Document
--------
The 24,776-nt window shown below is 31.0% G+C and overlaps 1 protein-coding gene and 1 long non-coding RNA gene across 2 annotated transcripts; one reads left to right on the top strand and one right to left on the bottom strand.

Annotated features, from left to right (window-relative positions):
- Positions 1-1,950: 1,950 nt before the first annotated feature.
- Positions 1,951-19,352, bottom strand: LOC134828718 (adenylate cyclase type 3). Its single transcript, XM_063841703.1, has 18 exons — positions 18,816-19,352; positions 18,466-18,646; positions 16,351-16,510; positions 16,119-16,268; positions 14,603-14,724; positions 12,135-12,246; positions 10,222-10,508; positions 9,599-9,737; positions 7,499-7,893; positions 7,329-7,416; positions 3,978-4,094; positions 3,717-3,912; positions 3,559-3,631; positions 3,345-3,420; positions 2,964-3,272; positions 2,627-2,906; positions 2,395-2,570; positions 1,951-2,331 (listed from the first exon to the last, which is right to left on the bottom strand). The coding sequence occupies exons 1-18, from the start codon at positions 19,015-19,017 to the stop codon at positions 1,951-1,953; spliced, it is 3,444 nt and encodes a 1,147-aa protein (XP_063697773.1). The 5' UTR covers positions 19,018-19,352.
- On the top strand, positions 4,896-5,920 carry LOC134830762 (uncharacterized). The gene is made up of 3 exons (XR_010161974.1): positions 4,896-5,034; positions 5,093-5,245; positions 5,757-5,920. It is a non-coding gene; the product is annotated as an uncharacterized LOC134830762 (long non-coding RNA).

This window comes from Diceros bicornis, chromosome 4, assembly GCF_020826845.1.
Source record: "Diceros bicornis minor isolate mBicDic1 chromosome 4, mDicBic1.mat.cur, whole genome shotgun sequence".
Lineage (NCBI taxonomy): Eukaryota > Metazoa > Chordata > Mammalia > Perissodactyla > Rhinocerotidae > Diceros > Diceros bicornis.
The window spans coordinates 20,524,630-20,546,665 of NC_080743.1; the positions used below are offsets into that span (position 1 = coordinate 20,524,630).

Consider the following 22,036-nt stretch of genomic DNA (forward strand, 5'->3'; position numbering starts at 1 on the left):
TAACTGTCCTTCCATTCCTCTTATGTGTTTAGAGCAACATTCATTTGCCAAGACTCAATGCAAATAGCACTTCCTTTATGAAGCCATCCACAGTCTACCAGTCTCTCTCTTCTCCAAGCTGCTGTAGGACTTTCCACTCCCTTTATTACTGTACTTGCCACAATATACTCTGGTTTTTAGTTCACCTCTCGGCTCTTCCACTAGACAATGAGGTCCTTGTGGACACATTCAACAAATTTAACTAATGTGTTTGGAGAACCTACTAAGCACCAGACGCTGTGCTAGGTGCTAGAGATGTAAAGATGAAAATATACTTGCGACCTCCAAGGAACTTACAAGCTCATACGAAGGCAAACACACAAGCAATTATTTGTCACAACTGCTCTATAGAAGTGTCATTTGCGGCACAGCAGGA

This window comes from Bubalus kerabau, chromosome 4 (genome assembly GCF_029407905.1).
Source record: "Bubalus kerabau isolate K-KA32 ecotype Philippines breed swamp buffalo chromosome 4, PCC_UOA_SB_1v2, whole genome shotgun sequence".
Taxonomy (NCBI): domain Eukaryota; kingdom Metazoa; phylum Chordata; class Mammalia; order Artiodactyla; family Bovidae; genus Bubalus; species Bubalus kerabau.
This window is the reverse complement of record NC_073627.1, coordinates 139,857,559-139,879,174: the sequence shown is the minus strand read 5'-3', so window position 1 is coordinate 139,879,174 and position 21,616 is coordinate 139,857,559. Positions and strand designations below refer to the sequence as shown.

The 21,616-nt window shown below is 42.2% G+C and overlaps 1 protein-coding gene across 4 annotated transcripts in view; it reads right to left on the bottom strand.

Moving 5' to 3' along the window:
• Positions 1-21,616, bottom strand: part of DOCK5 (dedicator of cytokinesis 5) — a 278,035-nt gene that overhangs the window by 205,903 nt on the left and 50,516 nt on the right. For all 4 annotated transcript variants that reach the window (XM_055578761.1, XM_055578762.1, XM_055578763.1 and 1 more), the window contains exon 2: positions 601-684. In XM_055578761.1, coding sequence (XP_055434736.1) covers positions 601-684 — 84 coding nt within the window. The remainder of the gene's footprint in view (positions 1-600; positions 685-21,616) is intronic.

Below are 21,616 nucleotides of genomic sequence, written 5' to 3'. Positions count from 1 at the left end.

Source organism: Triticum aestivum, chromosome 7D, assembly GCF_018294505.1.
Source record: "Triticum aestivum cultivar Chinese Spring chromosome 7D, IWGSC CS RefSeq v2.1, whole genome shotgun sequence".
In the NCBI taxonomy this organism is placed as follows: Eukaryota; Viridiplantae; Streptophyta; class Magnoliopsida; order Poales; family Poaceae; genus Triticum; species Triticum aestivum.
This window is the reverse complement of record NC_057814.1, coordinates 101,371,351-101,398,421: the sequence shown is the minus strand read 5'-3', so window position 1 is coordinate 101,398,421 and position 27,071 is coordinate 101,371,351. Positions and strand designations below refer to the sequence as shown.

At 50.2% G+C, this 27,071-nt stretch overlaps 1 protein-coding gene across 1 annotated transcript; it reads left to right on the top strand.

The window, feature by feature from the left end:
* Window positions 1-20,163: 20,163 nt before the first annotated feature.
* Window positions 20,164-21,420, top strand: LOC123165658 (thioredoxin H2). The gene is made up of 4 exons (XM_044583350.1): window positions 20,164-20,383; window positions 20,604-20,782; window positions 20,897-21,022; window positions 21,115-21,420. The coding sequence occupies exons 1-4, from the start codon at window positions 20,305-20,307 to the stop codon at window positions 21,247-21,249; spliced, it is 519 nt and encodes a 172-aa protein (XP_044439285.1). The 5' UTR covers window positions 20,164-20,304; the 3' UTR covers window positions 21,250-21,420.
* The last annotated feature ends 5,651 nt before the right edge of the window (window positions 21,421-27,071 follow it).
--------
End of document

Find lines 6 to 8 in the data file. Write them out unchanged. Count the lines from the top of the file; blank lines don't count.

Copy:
This window comes from Diceros bicornis, chromosome 4, assembly GCF_020826845.1.
Source record: "Diceros bicornis minor isolate mBicDic1 chromosome 4, mDicBic1.mat.cur, whole genome shotgun sequence".
Lineage (NCBI taxonomy): Eukaryota > Metazoa > Chordata > Mammalia > Perissodactyla > Rhinocerotidae > Diceros > Diceros bicornis.